Analysis: The lack of top-level women’s stage races in March takes the zing out of spring

My dream would be a stage race.

This week, Nokere Koerse visits and the sixth round of the Women’s WorldTour at the Trofeo Alfredo Binda round out the women’s cycling schedule.

There is one conspicuous omission from the calendar, namely large multi-day events, despite the fact that these are wonderful races with fantastic action.

With the reintroduction of the Tour Down Under, the launch of the Women’s UAE Tour, and the long-running Setmana Ciclista Valenciana in January and February, we’ve got more than usual this year.

But, as March progresses, top-tier stage events are being replaced by one-day competition.

The women’s calendar is nothing new, but each time it occurs, it serves as a reminder that the timetable still needs improvement.

It’s not meant to disparage these races, which provide us with a lot of exciting racing and are crucial to the sport, but the absence of top-tier competition causes the big names to hibernate for a few weeks, which reduces the pit from spring.

After participating in Strade Bianche at the beginning of March, Annemiek van Vleuten won’t be seen again until the Tour of Flanders the following month. She used a similar strategy last season, so we can’t even attribute the previous season’s shortcomings to the shorter calendar.

It’s a little disappointing that we have all the stage races back together in March because that month is more suited to sprinters and flat races, according to Van Vleuten. In an interview with VeloNews. “Maybe that might be enhanced in the future [the UCI] reexamine our calendar. A stage race would be nice for me as well, but they are now all together in July and August.

The Vuelta Comunitat Valenciana is Annemiek van Vleuten’s only stage race in the first four months of 2023 (Photo: Alex Broadway/Getty Images)

WorldTour stage events are not held in March or April, although there are four in May and two in June. Can’t we show greater love to one another?

Demi Vollering will be visiting the Sierra Nevada mountains in March, but she won’t be competing; she’ll be heading for altitude. She also participated in the competition in Flanders the previous season, though it is unclear when she will play again.

Lianne Lippert, Juliette Labous, Mavi Garcia, and Ashleigh Moolman-Pasio are among riders that took most of March off from training.

Elisa Longo Borghini has been absent for some time, although this is more likely due to the flu symptoms she contracted after Strade Bianche. She is one of the climbers who also likes to switch things up during the flatter races, as evidenced by her winning efforts at Paris-Roubaix in 2022.

It is typical for riders to take extended breaks from competition to ensure they are at their best for challenging objectives, but it is distressing to see so many well-known athletes absent all at once.

However, the peloton appears to be in a minor lull for the majority of March despite having up to two major race days every week.

The Classics are fantastic, but Spring would be even better if there were more events to choose from in the early part of the season.

Naturally, there are a few obstacles that make changing the spring calendar very difficult. Women’s teams find it much harder to spread their race schedule across numerous events at once than men’s teams do to run double, triple, or even more race programs.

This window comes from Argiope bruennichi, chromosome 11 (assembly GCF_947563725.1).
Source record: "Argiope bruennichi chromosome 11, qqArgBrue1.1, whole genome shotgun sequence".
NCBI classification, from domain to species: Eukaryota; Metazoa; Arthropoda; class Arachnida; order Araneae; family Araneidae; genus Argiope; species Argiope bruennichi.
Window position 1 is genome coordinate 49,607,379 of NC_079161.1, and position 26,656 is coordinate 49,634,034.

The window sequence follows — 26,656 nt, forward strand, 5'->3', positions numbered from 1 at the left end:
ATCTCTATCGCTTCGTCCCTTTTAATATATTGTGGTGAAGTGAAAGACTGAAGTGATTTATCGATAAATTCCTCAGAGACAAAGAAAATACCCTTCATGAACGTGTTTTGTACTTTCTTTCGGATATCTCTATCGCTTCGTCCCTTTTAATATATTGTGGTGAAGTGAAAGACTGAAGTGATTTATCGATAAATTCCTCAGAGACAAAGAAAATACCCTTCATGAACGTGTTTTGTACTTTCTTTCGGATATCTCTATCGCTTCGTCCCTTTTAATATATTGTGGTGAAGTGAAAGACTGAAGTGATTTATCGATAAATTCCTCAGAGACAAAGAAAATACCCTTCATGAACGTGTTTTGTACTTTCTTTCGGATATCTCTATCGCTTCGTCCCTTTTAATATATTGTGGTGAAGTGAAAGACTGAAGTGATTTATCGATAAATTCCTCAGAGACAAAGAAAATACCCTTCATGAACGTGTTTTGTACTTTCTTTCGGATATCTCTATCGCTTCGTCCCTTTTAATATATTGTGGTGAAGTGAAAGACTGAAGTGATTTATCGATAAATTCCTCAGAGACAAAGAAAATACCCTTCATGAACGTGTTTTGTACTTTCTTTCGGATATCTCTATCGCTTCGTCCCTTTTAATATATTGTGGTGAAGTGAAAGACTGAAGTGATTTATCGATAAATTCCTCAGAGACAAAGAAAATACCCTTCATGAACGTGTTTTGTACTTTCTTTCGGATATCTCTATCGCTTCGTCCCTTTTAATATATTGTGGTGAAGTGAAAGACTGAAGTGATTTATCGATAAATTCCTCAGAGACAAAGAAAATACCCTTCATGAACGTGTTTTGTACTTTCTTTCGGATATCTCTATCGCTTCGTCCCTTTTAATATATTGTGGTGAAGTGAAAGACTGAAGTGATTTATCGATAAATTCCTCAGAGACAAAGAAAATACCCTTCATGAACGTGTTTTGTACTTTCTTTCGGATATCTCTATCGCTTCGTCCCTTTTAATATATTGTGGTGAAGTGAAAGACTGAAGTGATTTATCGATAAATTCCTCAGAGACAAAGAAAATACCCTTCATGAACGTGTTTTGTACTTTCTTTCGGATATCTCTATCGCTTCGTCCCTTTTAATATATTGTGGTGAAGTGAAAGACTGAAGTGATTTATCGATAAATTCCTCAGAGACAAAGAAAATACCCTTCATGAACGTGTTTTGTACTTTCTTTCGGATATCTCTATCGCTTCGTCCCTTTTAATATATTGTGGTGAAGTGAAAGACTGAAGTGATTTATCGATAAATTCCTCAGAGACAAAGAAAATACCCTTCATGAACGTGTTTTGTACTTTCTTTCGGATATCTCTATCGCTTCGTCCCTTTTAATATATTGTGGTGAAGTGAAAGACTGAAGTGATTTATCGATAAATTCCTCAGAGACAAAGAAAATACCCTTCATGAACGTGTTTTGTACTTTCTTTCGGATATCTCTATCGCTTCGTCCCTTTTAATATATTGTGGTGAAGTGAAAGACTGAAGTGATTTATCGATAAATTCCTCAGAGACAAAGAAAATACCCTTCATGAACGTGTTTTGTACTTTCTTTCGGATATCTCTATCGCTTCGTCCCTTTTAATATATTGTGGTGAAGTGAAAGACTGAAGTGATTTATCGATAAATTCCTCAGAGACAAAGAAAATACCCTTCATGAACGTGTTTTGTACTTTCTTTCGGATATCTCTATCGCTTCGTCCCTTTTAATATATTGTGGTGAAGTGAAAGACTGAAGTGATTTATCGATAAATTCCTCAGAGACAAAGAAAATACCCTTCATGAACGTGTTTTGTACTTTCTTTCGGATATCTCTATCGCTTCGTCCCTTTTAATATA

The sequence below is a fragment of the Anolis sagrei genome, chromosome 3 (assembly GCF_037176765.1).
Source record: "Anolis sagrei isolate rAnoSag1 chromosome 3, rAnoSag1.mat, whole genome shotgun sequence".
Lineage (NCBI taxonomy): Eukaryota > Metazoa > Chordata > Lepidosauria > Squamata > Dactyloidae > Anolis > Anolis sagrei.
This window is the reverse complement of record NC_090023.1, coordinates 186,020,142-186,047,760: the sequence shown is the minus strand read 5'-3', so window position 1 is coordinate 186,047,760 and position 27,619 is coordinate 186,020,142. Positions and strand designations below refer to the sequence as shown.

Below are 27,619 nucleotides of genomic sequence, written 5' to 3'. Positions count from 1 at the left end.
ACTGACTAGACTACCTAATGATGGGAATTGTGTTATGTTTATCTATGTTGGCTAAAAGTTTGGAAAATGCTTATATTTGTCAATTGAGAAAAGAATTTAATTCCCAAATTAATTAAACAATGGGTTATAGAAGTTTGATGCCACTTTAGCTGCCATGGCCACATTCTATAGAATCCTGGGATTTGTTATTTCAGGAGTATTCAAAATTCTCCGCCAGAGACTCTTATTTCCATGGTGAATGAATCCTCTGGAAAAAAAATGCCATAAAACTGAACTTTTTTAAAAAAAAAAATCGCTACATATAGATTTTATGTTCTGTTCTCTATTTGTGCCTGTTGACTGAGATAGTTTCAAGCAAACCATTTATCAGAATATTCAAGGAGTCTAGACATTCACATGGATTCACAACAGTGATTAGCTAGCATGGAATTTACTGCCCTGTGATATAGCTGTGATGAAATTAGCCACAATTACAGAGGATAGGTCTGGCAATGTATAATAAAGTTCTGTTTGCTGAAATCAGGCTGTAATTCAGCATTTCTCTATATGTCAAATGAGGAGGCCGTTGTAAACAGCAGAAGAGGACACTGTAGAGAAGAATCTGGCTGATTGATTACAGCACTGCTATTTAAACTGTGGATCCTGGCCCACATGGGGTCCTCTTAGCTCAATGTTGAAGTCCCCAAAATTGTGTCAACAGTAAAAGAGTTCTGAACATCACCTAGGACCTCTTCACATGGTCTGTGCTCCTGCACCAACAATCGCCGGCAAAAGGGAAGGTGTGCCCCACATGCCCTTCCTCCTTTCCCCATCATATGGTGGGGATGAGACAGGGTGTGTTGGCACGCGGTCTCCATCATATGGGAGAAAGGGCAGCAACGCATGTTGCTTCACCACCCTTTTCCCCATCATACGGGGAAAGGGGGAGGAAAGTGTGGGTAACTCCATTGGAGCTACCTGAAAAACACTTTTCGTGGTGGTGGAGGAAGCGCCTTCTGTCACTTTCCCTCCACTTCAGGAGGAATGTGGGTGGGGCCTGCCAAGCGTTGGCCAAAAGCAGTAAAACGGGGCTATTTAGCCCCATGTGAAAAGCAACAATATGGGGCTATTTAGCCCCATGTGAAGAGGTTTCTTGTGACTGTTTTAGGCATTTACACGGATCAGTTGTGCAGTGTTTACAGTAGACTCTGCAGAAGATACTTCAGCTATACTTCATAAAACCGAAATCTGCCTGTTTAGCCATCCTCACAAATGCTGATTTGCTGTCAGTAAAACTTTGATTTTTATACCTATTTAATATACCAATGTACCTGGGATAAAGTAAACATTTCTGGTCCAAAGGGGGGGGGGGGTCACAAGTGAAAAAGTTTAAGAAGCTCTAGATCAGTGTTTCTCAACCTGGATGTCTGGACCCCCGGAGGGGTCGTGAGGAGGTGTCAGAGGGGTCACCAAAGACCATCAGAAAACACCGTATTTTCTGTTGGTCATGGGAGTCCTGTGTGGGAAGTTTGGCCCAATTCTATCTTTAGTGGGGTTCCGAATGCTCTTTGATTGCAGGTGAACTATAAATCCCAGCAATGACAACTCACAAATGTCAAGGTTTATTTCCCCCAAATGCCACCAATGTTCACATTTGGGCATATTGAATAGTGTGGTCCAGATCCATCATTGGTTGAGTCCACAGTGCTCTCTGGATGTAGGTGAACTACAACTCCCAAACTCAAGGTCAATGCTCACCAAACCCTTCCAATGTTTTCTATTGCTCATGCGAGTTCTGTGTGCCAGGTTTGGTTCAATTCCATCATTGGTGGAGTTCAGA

It is challenging to place two teams of at least six riders on the field and leave the teams open because most teams have a roster of approximately 14 or 15 riders and there is a potential that a few riders will be injured. to begin with modest amounts

Strade Bianche marked a difficult turn towards one-day racing on the women's calendar
Strade Bianche marked a difficult turn towards one-day racing on the women’s calendar (Photo: Luc Claessen/Getty Images)

There is no way we could have Paris-Nice and Tirreno-Adriatico racing simultaneously like we witnessed last week in the men’s peloton. Major collisions should be avoided with any scheduling modifications.

In all honesty, that isn’t something women’s cycling should strive for. Combining two of the biggest stage events of the season feels like poor strategy.

The majority of spring one-day events, with the exception of the Trofeo Alfredo Binda, are linked to men’s races, making it considerably harder to transfer them. This presents another difficulty for any schedule reform for the women.

To save money, most event planners choose to schedule their men’s and women’s races on the same day.

We could accommodate a few extra spring stage events and persuade more of the top climbers to continue competing in March if certain event organizers were ready to split their men’s and women’s race days or shift the entire event forward or back a day or two.

By having a few extra stage races in the early spring and including Veronica Ewers, the new three-day 2.1 Tour de Normandie is a step in the right direction, but the generally rolling terrain deterred most climbers.

We need a hilly race that fits into the spring schedule, but we also need a race director who is willing to step up. Although it presently has a rating of just 2.2 and attracted no WorldTour teams for its inaugural edition, the new Vuelta Extremadura appears to be a potential possibility for the future.

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